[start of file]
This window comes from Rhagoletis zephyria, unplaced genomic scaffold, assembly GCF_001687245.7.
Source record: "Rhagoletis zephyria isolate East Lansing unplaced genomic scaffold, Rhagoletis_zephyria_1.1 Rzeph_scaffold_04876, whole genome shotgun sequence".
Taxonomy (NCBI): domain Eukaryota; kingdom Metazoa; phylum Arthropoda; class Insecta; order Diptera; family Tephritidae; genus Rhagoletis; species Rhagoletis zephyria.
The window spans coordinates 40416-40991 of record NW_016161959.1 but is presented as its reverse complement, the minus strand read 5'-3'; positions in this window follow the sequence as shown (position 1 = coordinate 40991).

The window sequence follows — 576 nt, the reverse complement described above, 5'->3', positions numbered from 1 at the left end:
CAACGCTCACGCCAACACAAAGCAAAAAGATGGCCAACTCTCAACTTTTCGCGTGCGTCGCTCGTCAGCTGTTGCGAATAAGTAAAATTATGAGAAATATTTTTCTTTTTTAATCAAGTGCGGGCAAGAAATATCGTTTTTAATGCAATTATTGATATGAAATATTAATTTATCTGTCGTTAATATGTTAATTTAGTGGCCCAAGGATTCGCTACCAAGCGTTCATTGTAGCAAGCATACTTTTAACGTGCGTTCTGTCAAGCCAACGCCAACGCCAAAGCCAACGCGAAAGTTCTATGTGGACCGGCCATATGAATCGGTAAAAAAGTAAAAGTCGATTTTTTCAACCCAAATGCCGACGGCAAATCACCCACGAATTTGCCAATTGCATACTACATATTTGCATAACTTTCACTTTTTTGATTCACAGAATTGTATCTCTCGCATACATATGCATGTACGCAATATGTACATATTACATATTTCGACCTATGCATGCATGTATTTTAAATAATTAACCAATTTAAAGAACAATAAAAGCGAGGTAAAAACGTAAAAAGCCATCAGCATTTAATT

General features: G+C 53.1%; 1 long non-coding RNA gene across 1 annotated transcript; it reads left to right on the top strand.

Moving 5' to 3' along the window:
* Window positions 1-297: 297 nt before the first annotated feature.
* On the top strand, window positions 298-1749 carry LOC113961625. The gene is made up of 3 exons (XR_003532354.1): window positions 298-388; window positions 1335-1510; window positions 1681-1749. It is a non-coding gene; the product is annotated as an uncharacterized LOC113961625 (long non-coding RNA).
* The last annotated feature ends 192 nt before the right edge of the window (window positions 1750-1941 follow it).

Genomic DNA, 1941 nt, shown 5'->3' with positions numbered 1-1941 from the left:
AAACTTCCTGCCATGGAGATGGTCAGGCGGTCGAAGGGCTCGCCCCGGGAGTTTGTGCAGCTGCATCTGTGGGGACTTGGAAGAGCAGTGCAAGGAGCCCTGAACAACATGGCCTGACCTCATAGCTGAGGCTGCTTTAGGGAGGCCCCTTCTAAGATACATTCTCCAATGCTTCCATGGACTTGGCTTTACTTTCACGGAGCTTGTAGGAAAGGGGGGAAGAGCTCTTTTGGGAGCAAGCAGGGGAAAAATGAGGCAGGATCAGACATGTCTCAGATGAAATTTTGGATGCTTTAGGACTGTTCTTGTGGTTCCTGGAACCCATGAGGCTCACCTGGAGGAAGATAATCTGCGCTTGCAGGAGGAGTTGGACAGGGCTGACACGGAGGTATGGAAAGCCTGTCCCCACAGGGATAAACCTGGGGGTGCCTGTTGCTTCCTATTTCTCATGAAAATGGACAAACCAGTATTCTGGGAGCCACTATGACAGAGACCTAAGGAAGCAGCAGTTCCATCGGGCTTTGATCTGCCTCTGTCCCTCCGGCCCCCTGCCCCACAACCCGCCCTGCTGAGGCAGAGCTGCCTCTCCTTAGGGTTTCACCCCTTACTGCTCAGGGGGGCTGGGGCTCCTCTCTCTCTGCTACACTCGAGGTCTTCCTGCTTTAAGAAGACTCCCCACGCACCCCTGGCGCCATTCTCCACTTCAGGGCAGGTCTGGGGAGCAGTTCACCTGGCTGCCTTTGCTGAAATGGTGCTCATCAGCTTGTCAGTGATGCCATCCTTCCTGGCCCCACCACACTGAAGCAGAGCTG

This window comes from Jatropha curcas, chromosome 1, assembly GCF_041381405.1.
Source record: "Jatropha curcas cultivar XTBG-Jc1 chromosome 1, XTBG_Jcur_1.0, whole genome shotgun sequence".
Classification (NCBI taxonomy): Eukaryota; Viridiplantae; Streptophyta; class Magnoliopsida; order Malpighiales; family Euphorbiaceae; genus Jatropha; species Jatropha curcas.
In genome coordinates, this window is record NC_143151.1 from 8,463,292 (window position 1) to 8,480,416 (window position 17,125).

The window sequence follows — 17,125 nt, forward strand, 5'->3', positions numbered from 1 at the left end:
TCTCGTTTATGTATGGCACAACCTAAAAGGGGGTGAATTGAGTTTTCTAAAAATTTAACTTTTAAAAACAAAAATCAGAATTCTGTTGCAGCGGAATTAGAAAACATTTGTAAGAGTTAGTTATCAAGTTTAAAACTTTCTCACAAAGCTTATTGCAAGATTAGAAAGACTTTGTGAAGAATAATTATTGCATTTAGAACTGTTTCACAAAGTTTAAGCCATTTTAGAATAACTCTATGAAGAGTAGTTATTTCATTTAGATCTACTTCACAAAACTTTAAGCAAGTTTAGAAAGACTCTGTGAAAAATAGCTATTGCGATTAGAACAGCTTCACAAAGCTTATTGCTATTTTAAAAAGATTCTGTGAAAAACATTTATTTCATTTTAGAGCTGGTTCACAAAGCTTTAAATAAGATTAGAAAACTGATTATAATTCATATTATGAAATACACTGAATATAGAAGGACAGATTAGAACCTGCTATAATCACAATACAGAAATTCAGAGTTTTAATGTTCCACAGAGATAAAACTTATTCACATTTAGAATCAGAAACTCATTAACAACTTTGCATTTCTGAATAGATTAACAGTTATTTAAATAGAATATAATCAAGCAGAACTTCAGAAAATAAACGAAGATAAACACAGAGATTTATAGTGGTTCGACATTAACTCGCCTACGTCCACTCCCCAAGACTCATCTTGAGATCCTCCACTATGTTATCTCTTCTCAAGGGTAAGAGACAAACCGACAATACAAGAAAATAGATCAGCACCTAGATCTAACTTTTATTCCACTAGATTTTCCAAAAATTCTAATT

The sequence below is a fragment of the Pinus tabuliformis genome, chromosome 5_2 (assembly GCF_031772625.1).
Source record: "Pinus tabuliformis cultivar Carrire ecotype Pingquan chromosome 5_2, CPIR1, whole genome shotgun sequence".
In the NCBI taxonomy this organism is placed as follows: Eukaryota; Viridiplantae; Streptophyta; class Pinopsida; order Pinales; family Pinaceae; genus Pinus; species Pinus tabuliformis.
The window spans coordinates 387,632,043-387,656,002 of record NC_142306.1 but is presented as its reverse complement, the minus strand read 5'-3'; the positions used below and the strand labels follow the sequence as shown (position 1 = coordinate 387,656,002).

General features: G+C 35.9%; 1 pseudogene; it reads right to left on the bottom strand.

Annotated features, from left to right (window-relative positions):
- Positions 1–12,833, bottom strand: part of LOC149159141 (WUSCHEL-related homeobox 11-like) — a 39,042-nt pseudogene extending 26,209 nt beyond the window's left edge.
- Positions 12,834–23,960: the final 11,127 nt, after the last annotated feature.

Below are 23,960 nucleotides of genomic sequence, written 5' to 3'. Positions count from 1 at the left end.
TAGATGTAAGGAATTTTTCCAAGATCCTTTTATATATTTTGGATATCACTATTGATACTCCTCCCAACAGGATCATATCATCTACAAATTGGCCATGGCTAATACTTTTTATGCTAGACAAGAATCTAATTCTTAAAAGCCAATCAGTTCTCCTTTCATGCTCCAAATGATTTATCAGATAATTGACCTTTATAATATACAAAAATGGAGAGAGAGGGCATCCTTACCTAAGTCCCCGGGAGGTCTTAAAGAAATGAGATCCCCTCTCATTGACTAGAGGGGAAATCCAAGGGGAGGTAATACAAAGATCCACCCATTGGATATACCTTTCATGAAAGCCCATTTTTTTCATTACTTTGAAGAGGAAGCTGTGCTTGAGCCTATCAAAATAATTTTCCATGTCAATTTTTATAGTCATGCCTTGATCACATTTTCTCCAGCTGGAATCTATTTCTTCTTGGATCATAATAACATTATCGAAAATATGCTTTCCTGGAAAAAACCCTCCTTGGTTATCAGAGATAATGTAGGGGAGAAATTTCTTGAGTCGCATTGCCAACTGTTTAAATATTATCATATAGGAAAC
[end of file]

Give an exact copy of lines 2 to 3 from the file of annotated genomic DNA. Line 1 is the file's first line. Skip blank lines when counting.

Source record: "Rhagoletis zephyria isolate East Lansing unplaced genomic scaffold, Rhagoletis_zephyria_1.1 Rzeph_scaffold_04876, whole genome shotgun sequence".
Taxonomy (NCBI): domain Eukaryota; kingdom Metazoa; phylum Arthropoda; class Insecta; order Diptera; family Tephritidae; genus Rhagoletis; species Rhagoletis zephyria.